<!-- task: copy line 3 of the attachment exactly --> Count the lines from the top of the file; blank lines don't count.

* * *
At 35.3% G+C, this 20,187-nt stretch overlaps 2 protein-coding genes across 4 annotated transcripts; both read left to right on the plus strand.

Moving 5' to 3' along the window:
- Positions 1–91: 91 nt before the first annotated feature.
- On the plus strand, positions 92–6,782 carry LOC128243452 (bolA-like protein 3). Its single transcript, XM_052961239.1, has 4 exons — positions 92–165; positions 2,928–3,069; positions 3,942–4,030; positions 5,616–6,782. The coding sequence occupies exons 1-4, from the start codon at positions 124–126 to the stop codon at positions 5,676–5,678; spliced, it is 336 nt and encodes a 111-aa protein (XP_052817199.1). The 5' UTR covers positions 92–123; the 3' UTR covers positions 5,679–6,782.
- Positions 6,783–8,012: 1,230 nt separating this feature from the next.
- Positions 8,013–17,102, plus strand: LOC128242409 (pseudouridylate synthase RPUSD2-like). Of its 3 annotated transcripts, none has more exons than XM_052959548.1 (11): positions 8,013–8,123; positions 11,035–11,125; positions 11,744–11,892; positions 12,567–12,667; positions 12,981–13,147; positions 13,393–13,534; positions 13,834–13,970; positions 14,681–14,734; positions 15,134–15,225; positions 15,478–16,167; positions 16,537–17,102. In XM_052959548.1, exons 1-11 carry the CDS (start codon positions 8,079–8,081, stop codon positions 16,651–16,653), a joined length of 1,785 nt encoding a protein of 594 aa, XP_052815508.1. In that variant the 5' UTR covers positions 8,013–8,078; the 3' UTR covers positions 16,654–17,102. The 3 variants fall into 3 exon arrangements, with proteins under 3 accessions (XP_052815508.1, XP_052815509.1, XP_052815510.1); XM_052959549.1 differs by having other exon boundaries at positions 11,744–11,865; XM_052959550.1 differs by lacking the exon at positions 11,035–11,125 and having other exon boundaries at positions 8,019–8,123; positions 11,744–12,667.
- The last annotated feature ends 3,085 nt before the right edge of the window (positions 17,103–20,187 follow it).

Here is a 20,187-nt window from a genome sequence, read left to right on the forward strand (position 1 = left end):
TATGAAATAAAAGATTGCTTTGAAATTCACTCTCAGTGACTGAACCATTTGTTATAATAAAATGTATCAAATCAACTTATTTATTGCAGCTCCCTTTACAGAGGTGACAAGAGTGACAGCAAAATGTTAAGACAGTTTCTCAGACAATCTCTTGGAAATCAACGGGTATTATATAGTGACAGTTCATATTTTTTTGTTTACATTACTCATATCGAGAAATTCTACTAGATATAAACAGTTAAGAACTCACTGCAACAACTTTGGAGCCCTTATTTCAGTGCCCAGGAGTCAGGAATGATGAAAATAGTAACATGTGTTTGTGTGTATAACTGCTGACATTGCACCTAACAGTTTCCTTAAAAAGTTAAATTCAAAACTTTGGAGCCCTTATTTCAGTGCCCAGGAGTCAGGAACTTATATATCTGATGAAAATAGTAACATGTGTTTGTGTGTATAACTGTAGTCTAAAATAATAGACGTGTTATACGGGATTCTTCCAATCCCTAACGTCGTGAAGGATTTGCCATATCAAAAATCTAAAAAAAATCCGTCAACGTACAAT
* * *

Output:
- Positions 1–91: 91 nt before the first annotated feature.